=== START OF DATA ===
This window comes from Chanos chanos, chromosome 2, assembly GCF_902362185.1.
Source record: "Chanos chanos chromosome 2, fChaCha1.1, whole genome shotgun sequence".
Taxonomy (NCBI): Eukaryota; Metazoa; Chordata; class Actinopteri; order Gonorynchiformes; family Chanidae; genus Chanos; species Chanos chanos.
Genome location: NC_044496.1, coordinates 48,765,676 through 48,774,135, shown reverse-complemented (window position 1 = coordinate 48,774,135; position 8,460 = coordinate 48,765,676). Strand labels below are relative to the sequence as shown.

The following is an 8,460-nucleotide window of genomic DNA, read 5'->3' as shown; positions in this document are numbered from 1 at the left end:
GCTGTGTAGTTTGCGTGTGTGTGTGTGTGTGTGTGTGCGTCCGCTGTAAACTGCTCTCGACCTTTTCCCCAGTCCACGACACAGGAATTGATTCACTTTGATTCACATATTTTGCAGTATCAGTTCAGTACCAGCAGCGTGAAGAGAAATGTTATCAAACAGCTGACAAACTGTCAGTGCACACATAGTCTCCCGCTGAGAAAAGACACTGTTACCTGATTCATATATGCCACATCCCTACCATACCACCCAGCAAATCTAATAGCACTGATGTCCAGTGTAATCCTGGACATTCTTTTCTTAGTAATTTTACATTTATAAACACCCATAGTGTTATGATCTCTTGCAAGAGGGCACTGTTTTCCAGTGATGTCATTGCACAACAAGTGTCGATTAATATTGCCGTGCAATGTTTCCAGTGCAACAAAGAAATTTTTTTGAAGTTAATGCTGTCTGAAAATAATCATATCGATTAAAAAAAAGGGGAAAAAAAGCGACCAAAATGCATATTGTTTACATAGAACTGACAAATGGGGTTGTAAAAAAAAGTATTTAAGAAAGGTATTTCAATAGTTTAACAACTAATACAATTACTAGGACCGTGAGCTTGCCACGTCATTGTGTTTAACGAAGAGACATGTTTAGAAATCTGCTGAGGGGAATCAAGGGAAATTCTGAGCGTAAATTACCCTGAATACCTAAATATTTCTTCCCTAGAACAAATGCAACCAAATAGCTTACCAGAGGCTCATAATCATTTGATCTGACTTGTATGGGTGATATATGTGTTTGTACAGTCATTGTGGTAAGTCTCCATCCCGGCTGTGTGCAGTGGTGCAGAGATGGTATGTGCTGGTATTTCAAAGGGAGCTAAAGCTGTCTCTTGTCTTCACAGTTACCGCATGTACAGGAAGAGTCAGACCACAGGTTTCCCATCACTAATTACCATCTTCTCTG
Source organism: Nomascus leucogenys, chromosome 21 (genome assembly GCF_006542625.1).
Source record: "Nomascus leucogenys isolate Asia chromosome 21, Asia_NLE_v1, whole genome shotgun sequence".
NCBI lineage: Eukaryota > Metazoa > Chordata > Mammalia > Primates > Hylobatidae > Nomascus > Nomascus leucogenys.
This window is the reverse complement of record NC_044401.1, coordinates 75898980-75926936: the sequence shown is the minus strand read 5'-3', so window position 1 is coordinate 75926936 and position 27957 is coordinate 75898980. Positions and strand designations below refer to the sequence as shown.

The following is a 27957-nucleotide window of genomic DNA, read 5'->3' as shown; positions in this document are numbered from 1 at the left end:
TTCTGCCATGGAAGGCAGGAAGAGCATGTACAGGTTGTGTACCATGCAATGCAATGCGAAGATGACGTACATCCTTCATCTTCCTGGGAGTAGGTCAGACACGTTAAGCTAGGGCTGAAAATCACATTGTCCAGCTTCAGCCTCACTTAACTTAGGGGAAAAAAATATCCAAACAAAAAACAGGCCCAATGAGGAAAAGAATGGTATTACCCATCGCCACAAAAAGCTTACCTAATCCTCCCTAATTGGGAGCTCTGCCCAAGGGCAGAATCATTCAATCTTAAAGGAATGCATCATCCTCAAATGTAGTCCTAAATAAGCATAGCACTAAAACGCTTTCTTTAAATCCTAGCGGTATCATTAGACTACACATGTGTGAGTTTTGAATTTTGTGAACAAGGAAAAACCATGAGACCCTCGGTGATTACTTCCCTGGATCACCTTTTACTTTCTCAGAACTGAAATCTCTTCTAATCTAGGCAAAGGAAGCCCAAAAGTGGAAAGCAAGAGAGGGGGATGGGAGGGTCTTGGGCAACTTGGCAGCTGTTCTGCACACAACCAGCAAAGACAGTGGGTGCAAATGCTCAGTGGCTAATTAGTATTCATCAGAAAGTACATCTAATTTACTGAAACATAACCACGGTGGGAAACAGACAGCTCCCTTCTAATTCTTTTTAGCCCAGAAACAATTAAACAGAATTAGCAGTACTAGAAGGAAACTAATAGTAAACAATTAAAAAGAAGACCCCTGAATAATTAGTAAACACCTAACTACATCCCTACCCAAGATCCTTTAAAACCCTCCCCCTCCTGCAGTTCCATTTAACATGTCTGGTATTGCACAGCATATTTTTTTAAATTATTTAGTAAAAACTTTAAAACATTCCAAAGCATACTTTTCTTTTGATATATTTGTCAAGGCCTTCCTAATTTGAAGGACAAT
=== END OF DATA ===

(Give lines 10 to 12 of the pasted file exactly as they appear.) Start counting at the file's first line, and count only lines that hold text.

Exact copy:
This window is the reverse complement of record NC_044401.1, coordinates 75898980-75926936: the sequence shown is the minus strand read 5'-3', so window position 1 is coordinate 75926936 and position 27957 is coordinate 75898980. Positions and strand designations below refer to the sequence as shown.

The following is a 27957-nucleotide window of genomic DNA, read 5'->3' as shown; positions in this document are numbered from 1 at the left end:
TTCTGCCATGGAAGGCAGGAAGAGCATGTACAGGTTGTGTACCATGCAATGCAATGCGAAGATGACGTACATCCTTCATCTTCCTGGGAGTAGGTCAGACACGTTAAGCTAGGGCTGAAAATCACATTGTCCAGCTTCAGCCTCACTTAACTTAGGGGAAAAAAATATCCAAACAAAAAACAGGCCCAATGAGGAAAAGAATGGTATTACCCATCGCCACAAAAAGCTTACCTAATCCTCCCTAATTGGGAGCTCTGCCCAAGGGCAGAATCATTCAATCTTAAAGGAATGCATCATCCTCAAATGTAGTCCTAAATAAGCATAGCACTAAAACGCTTTCTTTAAATCCTAGCGGTATCATTAGACTACACATGTGTGAGTTTTGAATTTTGTGAACAAGGAAAAACCATGAGACCCTCGGTGATTACTTCCCTGGATCACCTTTTACTTTCTCAGAACTGAAATCTCTTCTAATCTAGGCAAAGGAAGCCCAAAAGTGGAAAGCAAGAGAGGGGGATGGGAGGGTCTTGGGCAACTTGGCAGCTGTTCTGCACACAACCAGCAAAGACAGTGGGTGCAAATGCTCAGTGGCTAATTAGTATTCATCAGAAAGTACATCTAATTTACTGAAACATAACCACGGTGGGAAACAGACAGCTCCCTTCTAATTCTTTTTAGCCCAGAAACAATTAAACAGAATTAGCAGTACTAGAAGGAAACTAATAGTAAACAATTAAAAAGAAGACCCCTGAATAATTAGTAAACACCTAACTACATCCCTACCCAAGATCCTTTAAAACCCTCCCCCTCCTGCAGTTCCATTTAACATGTCTGGTATTGCACAGCATATTTTTTTAAATTATTTAGTAAAAACTTTAAAACATTCCAAAGCATACTTTTCTTTTGATATATTTGTCAAGGCCTTCCTAATTTGAAGGACAAT